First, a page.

Violinist.com is a great resource too.
*My mother asked if my grandmother could have her sister’s violin when my great aunt died. My aunt initially said no, then after having it appraised for only $300 at the local catch-all band store said sure. I looked at it and the label said “Neuner and Hornsteiner, Mittenwald 1884.” Ended up being worth a bit more than $300.
How do I know that the beginner $500 violin that I’m renting to own is actually any better quality than the beginner violins online, though? For all I know, it might be the same violin. I’ll have to call tomorrow and find out what brands they even carry at the shop.
From what I’ve heard and seen, they are more or less unplayable. And I mean BAD! I saw a picture where the bow straight out of the box was warped a good 1/2 inch to the right with about a 1/8 turn in the middle. :eek:
We have bought at least 4 violins from them they are great.
My daughter had never played one until Thanksgiving, but she’s been asking for one for about 6 months now. And like I said, she spent over 30 minutes drilling scales until it started sounding like a violin. She has a great ear and musical talent and ability. It’s just too early to know how serious she’ll end up being. I wouldn’t have a problem with getting a basic beginner violin and trading up later, if I knew what was an acceptable beginner. Unfortunately $400 is way out of my budget, especially for a gamble. I actually had visualized spending about $80 for a used, good beginning/intermediate violin, before reality hit.
Your violin cost $2300? I am truly out of touch with reality! Please tell me it wasn’t an intermediate violin.
I’ll check out all these links tomorrow.
These links are great! This is exactly what I need.
That’s okay, so is her arm.
Ughhhhh. Yeah. I have no idea how much rentals are these days. A rental would let you cut and run if she gives it up after a couple of months but at $20 a month or so, it’s only a year before you should have just bought one in the first place. FORTUNATELY, if you did decide to buy, since she’s just starting I’d feel comfortable with a beginner’s instrument.
Does her school have a music program? Normally the school has instruments they loan to kids for free. Might check into that though she may be a bit old.
The expense is indeed a shame. A couple hundred dollars can be a very large barrier for a lot of people. Especially when kids are trying to find a hobby and a basketball costs $10. Cellos are even more expensive and as for a String Bass, $100 barely pays for the strings, nevertheless the instrument. It’s still a absolutely wonderful hobby if your daughter cares to continue though. Believe me, if she has drive, she’ll never be left wanting for a wide array of music and new challenges, LOL.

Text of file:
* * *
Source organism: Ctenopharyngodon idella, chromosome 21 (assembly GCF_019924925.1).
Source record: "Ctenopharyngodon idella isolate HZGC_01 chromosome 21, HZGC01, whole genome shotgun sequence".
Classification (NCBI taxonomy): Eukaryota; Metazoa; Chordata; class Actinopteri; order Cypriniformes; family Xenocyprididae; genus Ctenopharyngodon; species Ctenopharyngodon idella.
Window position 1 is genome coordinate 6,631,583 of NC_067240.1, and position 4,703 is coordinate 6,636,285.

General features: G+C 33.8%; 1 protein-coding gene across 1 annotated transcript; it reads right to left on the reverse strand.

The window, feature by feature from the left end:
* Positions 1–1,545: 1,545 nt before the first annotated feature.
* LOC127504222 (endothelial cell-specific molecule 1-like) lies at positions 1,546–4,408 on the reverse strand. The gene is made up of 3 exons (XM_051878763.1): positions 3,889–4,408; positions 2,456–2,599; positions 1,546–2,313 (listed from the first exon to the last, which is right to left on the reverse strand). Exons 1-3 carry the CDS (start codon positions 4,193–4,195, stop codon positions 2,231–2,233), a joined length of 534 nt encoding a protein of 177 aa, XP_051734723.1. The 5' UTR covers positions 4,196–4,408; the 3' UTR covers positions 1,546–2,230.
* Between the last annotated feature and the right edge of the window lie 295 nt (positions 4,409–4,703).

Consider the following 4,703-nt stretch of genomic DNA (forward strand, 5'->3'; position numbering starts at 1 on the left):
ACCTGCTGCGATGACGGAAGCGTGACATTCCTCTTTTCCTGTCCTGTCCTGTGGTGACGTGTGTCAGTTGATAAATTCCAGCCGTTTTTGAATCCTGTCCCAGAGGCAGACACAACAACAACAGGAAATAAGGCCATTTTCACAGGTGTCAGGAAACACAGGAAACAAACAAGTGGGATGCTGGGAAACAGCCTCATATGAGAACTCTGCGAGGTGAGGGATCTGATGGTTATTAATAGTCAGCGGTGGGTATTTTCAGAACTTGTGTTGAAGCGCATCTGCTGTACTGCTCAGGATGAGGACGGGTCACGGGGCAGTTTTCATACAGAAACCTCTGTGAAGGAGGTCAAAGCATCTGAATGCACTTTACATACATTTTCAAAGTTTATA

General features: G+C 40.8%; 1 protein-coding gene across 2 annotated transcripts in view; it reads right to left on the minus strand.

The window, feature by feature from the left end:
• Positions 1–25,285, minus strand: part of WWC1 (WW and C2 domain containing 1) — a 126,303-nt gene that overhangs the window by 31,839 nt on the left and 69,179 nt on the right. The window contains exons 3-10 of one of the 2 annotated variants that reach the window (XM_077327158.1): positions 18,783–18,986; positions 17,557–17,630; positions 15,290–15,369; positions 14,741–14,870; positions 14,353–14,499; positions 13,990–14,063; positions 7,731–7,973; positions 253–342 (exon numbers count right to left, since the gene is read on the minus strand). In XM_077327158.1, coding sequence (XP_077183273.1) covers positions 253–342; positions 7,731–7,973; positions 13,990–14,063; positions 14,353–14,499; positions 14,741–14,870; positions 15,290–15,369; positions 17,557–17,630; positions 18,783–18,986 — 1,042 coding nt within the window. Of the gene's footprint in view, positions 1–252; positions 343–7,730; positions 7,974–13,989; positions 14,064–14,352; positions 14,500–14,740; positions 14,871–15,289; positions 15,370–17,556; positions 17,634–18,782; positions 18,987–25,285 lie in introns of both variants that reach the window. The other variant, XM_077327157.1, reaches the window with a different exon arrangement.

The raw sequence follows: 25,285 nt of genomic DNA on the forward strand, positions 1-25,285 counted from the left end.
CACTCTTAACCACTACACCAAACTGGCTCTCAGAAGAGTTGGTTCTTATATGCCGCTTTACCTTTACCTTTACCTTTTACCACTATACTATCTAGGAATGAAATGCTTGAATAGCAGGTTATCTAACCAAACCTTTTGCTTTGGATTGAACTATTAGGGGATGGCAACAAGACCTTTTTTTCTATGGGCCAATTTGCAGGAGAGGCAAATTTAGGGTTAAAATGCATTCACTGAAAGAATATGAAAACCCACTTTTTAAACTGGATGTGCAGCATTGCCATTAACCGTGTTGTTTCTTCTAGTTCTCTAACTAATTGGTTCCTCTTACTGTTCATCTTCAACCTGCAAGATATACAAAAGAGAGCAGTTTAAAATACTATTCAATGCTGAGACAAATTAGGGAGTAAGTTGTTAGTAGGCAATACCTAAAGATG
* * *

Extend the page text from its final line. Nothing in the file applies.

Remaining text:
I’m looking to get a 1/2 size for my 9 year old, who’s outgrown her 1/4 size, but isn’t playing at the virtuoso level quite yet. She can play the hell out of Jingle Bells, however.
I looked around a while ago, and found that Gliga Violins, a Romanian maker, has a full range of violins made in Romania, from $200 beginners to $7000+ models, imported and sold in a store in California owned by the same family that runs the factory in Romania. http://www.violinslover.com
I called and spoke with one of their employees in CA, and he was very knowledgeable, and happy to talk about their low-end models, which you don’t often find at larger music stores or distributors. The best part is that even their $200 models are made in Romania, and not imported from China. Every violin is unpacked, inspected, set up and played when it arrives in the US, and by qualified violinists, rather than some guitar salesman at a chain store.
The workshop they make the student models in is run by the same luthier who makes their top-line models, and the output is inspected by him on a regular basis. Plus, most of the stock pictured on their website is the actual instrument you receive - useful if you want a particular type of finish, and dangerous if you are easily suckered in by a beautiful flame maple, as I often am.
Another possibility is pawn shops. I’ve found some nice beginner instruments with very nice prices at pawn shops. The downside is you have to do some research to be sure how good/valuable the particular instrument is.
Definitely talk to the music teachers at the school. They should be familiar with the common beginner brands and prices.
Yes, I bought a violin from them about 10 years ago, and it’s wonderful.
Beautiful! But you know, you didn’t have to settle for plain wood tone. You could have gotten one of these.
Wow, those pictures are gorgeous. Thanks for the info.